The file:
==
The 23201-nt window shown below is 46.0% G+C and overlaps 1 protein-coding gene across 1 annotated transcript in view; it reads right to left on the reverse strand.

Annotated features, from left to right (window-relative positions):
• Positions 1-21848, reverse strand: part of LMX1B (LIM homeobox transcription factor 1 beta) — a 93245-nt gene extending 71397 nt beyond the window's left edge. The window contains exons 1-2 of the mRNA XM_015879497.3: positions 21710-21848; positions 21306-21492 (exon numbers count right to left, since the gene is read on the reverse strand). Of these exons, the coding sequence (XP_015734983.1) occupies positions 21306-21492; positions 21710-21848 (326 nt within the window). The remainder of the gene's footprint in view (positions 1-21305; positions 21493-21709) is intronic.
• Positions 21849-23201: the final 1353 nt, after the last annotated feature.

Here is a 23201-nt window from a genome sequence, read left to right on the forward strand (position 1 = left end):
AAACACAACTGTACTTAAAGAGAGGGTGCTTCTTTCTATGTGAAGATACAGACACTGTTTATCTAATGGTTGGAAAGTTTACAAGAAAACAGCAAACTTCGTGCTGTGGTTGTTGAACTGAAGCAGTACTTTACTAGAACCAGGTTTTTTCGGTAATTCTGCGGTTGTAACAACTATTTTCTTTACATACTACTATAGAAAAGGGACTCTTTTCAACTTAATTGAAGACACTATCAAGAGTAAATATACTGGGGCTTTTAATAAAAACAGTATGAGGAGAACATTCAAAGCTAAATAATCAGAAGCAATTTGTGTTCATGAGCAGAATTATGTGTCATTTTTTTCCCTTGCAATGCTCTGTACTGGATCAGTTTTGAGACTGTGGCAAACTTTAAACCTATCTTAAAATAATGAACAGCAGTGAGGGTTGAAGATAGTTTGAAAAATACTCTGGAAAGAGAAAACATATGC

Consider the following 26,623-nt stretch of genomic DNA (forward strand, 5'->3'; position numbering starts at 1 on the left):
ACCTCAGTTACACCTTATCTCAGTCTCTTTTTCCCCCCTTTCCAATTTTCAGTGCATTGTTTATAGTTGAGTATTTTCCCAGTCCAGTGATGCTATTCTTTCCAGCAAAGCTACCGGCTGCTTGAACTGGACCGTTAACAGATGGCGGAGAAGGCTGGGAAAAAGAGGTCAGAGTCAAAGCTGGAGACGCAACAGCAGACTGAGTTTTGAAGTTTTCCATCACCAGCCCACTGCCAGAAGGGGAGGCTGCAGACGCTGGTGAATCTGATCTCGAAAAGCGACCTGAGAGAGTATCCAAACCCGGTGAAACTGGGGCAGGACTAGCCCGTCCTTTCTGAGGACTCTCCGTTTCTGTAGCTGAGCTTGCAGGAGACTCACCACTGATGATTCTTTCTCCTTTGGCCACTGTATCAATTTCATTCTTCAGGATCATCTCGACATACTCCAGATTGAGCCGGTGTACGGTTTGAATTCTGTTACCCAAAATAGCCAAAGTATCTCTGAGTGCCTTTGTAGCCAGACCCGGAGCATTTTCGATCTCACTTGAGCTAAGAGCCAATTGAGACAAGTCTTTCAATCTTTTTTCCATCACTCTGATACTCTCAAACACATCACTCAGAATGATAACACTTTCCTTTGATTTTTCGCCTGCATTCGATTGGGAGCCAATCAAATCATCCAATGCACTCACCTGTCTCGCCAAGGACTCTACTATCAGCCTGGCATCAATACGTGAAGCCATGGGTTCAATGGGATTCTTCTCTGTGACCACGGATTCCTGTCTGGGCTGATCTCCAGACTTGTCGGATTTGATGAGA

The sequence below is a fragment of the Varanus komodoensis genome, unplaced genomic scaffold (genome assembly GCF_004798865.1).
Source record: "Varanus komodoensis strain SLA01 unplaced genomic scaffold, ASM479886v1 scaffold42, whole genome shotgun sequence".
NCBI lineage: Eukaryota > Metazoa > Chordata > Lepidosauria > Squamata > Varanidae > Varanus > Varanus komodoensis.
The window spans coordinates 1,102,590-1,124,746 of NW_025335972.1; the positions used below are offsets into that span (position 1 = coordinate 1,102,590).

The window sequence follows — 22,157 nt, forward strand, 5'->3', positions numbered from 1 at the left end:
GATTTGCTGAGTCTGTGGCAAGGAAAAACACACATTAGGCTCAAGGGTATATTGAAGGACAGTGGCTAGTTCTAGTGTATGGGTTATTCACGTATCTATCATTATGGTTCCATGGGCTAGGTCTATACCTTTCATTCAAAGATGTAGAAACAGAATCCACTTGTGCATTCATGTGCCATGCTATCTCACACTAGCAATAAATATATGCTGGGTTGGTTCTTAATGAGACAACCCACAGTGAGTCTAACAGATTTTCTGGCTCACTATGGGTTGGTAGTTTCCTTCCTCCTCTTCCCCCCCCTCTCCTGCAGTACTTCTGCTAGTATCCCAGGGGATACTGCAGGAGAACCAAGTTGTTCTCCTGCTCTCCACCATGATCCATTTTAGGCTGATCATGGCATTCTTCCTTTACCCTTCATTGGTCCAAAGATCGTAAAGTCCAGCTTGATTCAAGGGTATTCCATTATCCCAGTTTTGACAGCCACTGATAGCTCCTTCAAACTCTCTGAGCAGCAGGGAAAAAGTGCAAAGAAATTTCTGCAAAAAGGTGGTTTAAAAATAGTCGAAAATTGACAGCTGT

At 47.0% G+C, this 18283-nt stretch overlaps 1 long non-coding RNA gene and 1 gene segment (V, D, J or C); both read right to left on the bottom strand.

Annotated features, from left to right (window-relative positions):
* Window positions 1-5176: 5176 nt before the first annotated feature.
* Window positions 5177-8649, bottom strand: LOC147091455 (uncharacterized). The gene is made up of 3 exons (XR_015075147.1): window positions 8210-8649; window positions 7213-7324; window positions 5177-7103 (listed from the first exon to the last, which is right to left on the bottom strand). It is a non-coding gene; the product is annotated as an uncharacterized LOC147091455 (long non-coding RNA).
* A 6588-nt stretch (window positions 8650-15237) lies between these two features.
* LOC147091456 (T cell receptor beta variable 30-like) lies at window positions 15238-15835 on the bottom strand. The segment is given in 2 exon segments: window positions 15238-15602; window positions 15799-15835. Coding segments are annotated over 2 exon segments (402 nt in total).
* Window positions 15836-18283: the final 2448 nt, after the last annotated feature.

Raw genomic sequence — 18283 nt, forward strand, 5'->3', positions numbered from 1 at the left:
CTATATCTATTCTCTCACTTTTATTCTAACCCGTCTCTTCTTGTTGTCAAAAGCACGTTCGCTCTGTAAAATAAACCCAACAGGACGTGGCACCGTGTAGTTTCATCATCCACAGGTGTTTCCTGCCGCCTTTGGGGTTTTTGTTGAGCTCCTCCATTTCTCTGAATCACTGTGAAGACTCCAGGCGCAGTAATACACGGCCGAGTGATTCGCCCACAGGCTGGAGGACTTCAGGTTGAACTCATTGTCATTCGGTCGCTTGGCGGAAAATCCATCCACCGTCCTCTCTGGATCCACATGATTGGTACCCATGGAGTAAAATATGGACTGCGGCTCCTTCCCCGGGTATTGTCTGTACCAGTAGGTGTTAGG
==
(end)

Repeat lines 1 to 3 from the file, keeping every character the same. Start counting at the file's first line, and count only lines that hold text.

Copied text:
The 23201-nt window shown below is 46.0% G+C and overlaps 1 protein-coding gene across 1 annotated transcript in view; it reads right to left on the reverse strand.

Annotated features, from left to right (window-relative positions):
• Positions 1-21848, reverse strand: part of LMX1B (LIM homeobox transcription factor 1 beta) — a 93245-nt gene extending 71397 nt beyond the window's left edge. The window contains exons 1-2 of the mRNA XM_015879497.3: positions 21710-21848; positions 21306-21492 (exon numbers count right to left, since the gene is read on the reverse strand). Of these exons, the coding sequence (XP_015734983.1) occupies positions 21306-21492; positions 21710-21848 (326 nt within the window). The remainder of the gene's footprint in view (positions 1-21305; positions 21493-21709) is intronic.